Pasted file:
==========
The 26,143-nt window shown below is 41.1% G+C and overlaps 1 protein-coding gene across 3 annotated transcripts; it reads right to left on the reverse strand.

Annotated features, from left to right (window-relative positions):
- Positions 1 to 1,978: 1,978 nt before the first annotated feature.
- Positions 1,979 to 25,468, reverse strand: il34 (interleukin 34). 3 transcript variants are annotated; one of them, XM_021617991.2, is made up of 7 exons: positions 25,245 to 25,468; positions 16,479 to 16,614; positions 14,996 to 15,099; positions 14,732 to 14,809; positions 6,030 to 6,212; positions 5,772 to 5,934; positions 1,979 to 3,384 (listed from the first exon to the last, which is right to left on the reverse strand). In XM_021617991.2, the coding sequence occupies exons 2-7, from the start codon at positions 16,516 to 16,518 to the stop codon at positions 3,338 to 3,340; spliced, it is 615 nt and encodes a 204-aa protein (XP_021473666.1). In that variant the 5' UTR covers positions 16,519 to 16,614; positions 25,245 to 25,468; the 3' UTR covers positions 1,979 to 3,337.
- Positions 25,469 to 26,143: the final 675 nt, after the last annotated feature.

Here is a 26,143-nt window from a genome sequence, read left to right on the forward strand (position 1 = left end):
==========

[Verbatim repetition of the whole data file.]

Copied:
The 26,143-nt window shown below is 41.1% G+C and overlaps 1 protein-coding gene across 3 annotated transcripts; it reads right to left on the reverse strand.

Annotated features, from left to right (window-relative positions):
- Positions 1 to 1,978: 1,978 nt before the first annotated feature.
- Positions 1,979 to 25,468, reverse strand: il34 (interleukin 34). 3 transcript variants are annotated; one of them, XM_021617991.2, is made up of 7 exons: positions 25,245 to 25,468; positions 16,479 to 16,614; positions 14,996 to 15,099; positions 14,732 to 14,809; positions 6,030 to 6,212; positions 5,772 to 5,934; positions 1,979 to 3,384 (listed from the first exon to the last, which is right to left on the reverse strand). In XM_021617991.2, the coding sequence occupies exons 2-7, from the start codon at positions 16,516 to 16,518 to the stop codon at positions 3,338 to 3,340; spliced, it is 615 nt and encodes a 204-aa protein (XP_021473666.1). In that variant the 5' UTR covers positions 16,519 to 16,614; positions 25,245 to 25,468; the 3' UTR covers positions 1,979 to 3,337.
- Positions 25,469 to 26,143: the final 675 nt, after the last annotated feature.

Here is a 26,143-nt window from a genome sequence, read left to right on the forward strand (position 1 = left end):